• I organized a quilt photo shoot with photographer Robin Rayne Nelson (in space donated by Pride School Atlanta) of some of Dottie Adams’ quilts.
  • I celebrated 19 years of veganism in April.
  • I celebrated a year of self-employment in May.
  • I got to work with and support some of my favorite Community Builders in different ways.
  • I realized that many of the people I worked with over the years have become my close friends and I have enjoyed spending more social time with them.
  • I stayed connected with my with my mentors and colleagues and continually found ways to stretch, learn and challenge myself personally and professionally. 
  • I participated in the Hall County Relay for Life in honor of Dottie Adams.
  • I met with many legislators and got to explore new towns in rural Georgia that I had never been to before.
  • I served as a group leader for Power of Roles trainings in Morrow, Dublin, Tifton and Columbus.
  • I spoke at the launch of a Lush Cosmetics bath bomb at Perimeter Mall which gave proceeds to groups working to abolish the death penalty.
  • I went to San Francisco for a vacation with some of my closest friends and didn’t just do family stuff.
  • I celebrated my partner, Lis, getting a new job in June and we celebrated 2 years together in July.
Lis and Caitlin at Robins wedding

Lis and Caitlin

  • I paid my quarterly federal taxes and stayed super organized with my receipts, mileage logs, and book keeping.
  • I helped my best friend pack up several generations of stuff at his parents house and box up important family heirlooms.
  • I helped organize the Georgia Disability History Symposium at the University of Georgia and facilitated a panel as part of the event.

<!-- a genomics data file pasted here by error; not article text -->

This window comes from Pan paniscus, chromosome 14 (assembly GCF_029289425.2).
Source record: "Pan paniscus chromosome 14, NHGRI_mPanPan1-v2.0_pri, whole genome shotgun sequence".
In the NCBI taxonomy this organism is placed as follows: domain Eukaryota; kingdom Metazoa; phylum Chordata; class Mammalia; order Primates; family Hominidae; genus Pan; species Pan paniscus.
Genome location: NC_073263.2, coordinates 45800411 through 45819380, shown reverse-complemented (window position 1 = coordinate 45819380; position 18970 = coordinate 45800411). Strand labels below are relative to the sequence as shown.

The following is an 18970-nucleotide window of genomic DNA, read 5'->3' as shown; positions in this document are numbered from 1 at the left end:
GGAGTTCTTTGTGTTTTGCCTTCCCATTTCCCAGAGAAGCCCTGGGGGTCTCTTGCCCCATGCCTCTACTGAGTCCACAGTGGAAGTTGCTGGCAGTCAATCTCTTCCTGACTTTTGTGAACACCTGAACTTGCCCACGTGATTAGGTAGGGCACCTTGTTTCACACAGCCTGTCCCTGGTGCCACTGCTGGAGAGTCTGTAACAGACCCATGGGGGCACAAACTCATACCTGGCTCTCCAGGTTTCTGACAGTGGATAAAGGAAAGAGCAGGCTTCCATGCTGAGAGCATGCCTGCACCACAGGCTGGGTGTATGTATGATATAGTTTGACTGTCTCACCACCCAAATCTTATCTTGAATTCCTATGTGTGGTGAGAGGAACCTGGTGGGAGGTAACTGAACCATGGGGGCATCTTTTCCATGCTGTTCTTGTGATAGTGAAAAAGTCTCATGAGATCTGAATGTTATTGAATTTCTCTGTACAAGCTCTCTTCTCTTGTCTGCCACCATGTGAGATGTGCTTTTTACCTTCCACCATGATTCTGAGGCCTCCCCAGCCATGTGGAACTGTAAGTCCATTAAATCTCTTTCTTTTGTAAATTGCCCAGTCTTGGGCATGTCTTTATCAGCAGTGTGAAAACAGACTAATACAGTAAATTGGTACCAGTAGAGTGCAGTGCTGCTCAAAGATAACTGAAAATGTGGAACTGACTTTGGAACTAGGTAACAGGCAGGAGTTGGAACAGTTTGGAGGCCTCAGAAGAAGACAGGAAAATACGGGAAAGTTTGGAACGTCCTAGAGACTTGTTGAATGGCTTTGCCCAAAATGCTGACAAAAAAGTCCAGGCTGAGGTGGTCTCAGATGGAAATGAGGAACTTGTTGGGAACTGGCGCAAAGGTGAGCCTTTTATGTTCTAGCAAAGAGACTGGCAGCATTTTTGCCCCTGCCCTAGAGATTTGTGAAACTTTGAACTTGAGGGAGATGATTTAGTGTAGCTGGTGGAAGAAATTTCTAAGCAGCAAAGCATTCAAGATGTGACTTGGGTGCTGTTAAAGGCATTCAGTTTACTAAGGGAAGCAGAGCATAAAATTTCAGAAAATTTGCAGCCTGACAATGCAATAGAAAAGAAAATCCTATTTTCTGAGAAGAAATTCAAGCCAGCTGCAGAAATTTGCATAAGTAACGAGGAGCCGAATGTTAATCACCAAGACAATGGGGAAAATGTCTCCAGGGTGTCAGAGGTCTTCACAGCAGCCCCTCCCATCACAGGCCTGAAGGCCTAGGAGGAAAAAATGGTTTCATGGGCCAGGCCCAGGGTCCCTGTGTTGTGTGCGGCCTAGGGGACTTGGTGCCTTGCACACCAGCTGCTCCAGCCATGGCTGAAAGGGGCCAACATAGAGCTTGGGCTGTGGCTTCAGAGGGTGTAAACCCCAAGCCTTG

• I traveled to Savannah for the annual birthday party we throw for my friend, Johnny.
  • I hosted my brilliant, young, cat-loving and aspiring attorney friend, DeJanae, for a week. I got to introduce her to some of my favorite ATLiens, take her to the Cat Cafe and bring her along to some of my work meetings that were law-related, including one at the State Bar of Georgia.
  • I applied for and didn’t get a fellowship I really wanted.
  • I talked to a group of local high school students about community building and why I love my neighborhood.
  • I successfully completed and assisted with a 4-day Introduction to Social Role Valorization training in Tifton, GA.
  • I threw a party for one of my best friends to celebrate 10 years since we almost lost him in a motorcycle accident.
  • I celebrated the marriage of a dear friend.
  • I applied for and got a grant.
  • I said “no” when I needed to and “yes” when I wanted to.
  • I was able to show up and support friends in ways that I wouldn’t have been able to a couple years ago.
  • I reconnected with many friends I’d lost touch with when I was working way too much.
  • I attended the Georgia Advocacy Office‘s 40th anniversary gala.